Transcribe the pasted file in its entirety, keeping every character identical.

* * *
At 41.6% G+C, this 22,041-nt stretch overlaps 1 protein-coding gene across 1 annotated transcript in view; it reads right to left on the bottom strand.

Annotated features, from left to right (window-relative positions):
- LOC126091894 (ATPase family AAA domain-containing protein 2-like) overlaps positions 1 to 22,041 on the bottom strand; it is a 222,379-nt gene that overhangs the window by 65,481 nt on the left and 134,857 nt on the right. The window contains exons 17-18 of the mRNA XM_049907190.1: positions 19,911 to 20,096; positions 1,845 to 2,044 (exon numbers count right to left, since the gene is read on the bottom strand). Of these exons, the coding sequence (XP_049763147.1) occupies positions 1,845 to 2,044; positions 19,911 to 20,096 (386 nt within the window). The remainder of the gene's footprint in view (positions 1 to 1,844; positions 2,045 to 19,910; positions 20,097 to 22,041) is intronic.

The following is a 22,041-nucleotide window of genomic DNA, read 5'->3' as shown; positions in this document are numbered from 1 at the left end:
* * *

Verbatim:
At 41.6% G+C, this 22,041-nt stretch overlaps 1 protein-coding gene across 1 annotated transcript in view; it reads right to left on the bottom strand.

Annotated features, from left to right (window-relative positions):
- LOC126091894 (ATPase family AAA domain-containing protein 2-like) overlaps positions 1 to 22,041 on the bottom strand; it is a 222,379-nt gene that overhangs the window by 65,481 nt on the left and 134,857 nt on the right. The window contains exons 17-18 of the mRNA XM_049907190.1: positions 19,911 to 20,096; positions 1,845 to 2,044 (exon numbers count right to left, since the gene is read on the bottom strand). Of these exons, the coding sequence (XP_049763147.1) occupies positions 1,845 to 2,044; positions 19,911 to 20,096 (386 nt within the window). The remainder of the gene's footprint in view (positions 1 to 1,844; positions 2,045 to 19,910; positions 20,097 to 22,041) is intronic.

The following is a 22,041-nucleotide window of genomic DNA, read 5'->3' as shown; positions in this document are numbered from 1 at the left end: